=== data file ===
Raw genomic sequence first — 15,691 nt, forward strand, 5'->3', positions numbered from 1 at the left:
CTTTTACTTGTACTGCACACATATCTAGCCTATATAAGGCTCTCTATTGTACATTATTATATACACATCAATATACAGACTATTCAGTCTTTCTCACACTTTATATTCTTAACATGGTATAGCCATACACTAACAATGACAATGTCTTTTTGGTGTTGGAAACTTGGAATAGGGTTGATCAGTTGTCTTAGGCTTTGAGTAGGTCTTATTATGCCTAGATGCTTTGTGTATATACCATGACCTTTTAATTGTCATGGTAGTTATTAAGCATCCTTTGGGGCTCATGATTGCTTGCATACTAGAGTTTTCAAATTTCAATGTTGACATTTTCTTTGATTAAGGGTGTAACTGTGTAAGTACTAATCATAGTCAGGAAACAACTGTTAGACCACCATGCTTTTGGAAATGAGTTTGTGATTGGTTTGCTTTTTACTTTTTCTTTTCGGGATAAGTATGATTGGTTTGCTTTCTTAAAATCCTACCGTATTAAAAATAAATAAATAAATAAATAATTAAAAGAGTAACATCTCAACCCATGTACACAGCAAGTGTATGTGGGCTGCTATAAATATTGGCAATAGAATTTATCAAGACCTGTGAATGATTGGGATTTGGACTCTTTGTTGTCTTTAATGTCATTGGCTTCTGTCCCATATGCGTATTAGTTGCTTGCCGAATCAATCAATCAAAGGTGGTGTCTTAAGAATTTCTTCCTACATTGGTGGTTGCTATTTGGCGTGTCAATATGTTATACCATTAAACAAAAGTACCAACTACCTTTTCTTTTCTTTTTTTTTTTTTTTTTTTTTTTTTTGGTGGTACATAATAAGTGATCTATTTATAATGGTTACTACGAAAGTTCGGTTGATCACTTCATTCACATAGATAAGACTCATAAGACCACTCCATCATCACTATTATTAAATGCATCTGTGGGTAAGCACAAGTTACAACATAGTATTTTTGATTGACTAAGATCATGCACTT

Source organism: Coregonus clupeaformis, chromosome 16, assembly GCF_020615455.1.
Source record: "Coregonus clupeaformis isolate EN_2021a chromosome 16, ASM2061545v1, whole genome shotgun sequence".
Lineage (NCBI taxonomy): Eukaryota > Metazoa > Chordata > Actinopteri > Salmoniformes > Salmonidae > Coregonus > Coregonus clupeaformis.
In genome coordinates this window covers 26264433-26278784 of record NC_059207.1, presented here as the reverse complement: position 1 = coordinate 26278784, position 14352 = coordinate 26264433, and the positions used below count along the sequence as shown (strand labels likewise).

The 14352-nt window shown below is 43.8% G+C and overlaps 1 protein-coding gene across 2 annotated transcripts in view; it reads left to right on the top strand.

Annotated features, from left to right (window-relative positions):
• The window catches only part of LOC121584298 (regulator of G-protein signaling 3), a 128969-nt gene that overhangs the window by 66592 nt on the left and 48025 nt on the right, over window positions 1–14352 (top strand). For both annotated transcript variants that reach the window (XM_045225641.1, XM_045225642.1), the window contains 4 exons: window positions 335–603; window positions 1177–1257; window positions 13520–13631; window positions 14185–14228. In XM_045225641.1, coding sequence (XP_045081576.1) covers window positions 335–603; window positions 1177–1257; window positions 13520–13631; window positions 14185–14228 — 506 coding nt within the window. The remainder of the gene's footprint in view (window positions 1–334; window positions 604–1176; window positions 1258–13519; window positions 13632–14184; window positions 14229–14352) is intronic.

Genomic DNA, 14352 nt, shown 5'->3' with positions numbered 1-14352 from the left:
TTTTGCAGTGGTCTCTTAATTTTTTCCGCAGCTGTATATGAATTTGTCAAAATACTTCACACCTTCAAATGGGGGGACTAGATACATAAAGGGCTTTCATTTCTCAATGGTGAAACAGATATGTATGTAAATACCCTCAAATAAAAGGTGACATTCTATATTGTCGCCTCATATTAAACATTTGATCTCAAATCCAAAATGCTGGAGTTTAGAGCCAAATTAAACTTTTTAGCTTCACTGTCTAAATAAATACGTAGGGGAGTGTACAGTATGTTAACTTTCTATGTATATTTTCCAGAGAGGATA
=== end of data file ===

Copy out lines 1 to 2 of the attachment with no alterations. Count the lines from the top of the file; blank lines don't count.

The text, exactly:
Raw genomic sequence first — 15,691 nt, forward strand, 5'->3', positions numbered from 1 at the left:
CTTTTACTTGTACTGCACACATATCTAGCCTATATAAGGCTCTCTATTGTACATTATTATATACACATCAATATACAGACTATTCAGTCTTTCTCACACTTTATATTCTTAACATGGTATAGCCATACACTAACAATGACAATGTCTTTTTGGTGTTGGAAACTTGGAATAGGGTTGATCAGTTGTCTTAGGCTTTGAGTAGGTCTTATTATGCCTAGATGCTTTGTGTATATACCATGACCTTTTAATTGTCATGGTAGTTATTAAGCATCCTTTGGGGCTCATGATTGCTTGCATACTAGAGTTTTCAAATTTCAATGTTGACATTTTCTTTGATTAAGGGTGTAACTGTGTAAGTACTAATCATAGTCAGGAAACAACTGTTAGACCACCATGCTTTTGGAAATGAGTTTGTGATTGGTTTGCTTTTTACTTTTTCTTTTCGGGATAAGTATGATTGGTTTGCTTTCTTAAAATCCTACCGTATTAAAAATAAATAAATAAATAAATAATTAAAAGAGTAACATCTCAACCCATGTACACAGCAAGTGTATGTGGGCTGCTATAAATATTGGCAATAGAATTTATCAAGACCTGTGAATGATTGGGATTTGGACTCTTTGTTGTCTTTAATGTCATTGGCTTCTGTCCCATATGCGTATTAGTTGCTTGCCGAATCAATCAATCAAAGGTGGTGTCTTAAGAATTTCTTCCTACATTGGTGGTTGCTATTTGGCGTGTCAATATGTTATACCATTAAACAAAAGTACCAACTACCTTTTCTTTTCTTTTTTTTTTTTTTTTTTTTTTTTTTGGTGGTACATAATAAGTGATCTATTTATAATGGTTACTACGAAAGTTCGGTTGATCACTTCATTCACATAGATAAGACTCATAAGACCACTCCATCATCACTATTATTAAATGCATCTGTGGGTAAGCACAAGTTACAACATAGTATTTTTGATTGACTAAGATCATGCACTT